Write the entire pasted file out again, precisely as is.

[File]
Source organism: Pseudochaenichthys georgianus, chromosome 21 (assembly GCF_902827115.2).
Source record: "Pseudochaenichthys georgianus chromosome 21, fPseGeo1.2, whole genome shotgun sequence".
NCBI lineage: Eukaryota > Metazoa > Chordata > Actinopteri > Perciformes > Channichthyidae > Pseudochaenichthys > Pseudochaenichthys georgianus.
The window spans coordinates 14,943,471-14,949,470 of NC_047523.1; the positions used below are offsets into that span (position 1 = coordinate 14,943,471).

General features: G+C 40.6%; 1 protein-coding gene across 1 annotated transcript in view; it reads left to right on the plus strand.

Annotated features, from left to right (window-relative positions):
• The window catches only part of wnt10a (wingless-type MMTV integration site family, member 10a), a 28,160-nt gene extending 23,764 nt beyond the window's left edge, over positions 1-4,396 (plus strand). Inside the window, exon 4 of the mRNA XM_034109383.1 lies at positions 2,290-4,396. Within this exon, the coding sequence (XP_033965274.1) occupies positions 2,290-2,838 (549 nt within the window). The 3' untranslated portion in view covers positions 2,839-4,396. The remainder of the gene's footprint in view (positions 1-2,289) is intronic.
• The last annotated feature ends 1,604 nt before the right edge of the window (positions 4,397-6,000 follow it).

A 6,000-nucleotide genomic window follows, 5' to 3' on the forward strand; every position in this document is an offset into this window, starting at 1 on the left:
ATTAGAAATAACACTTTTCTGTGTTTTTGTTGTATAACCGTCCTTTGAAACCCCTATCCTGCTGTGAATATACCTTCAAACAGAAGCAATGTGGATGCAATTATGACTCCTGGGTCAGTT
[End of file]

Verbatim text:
Source organism: Pseudochaenichthys georgianus, chromosome 21 (assembly GCF_902827115.2).
Source record: "Pseudochaenichthys georgianus chromosome 21, fPseGeo1.2, whole genome shotgun sequence".
NCBI lineage: Eukaryota > Metazoa > Chordata > Actinopteri > Perciformes > Channichthyidae > Pseudochaenichthys > Pseudochaenichthys georgianus.
The window spans coordinates 14,943,471-14,949,470 of NC_047523.1; the positions used below are offsets into that span (position 1 = coordinate 14,943,471).

General features: G+C 40.6%; 1 protein-coding gene across 1 annotated transcript in view; it reads left to right on the plus strand.

Annotated features, from left to right (window-relative positions):
• The window catches only part of wnt10a (wingless-type MMTV integration site family, member 10a), a 28,160-nt gene extending 23,764 nt beyond the window's left edge, over positions 1-4,396 (plus strand). Inside the window, exon 4 of the mRNA XM_034109383.1 lies at positions 2,290-4,396. Within this exon, the coding sequence (XP_033965274.1) occupies positions 2,290-2,838 (549 nt within the window). The 3' untranslated portion in view covers positions 2,839-4,396. The remainder of the gene's footprint in view (positions 1-2,289) is intronic.
• The last annotated feature ends 1,604 nt before the right edge of the window (positions 4,397-6,000 follow it).

A 6,000-nucleotide genomic window follows, 5' to 3' on the forward strand; every position in this document is an offset into this window, starting at 1 on the left:
ATTAGAAATAACACTTTTCTGTGTTTTTGTTGTATAACCGTCCTTTGAAACCCCTATCCTGCTGTGAATATACCTTCAAACAGAAGCAATGTGGATGCAATTATGACTCCTGGGTCAGTT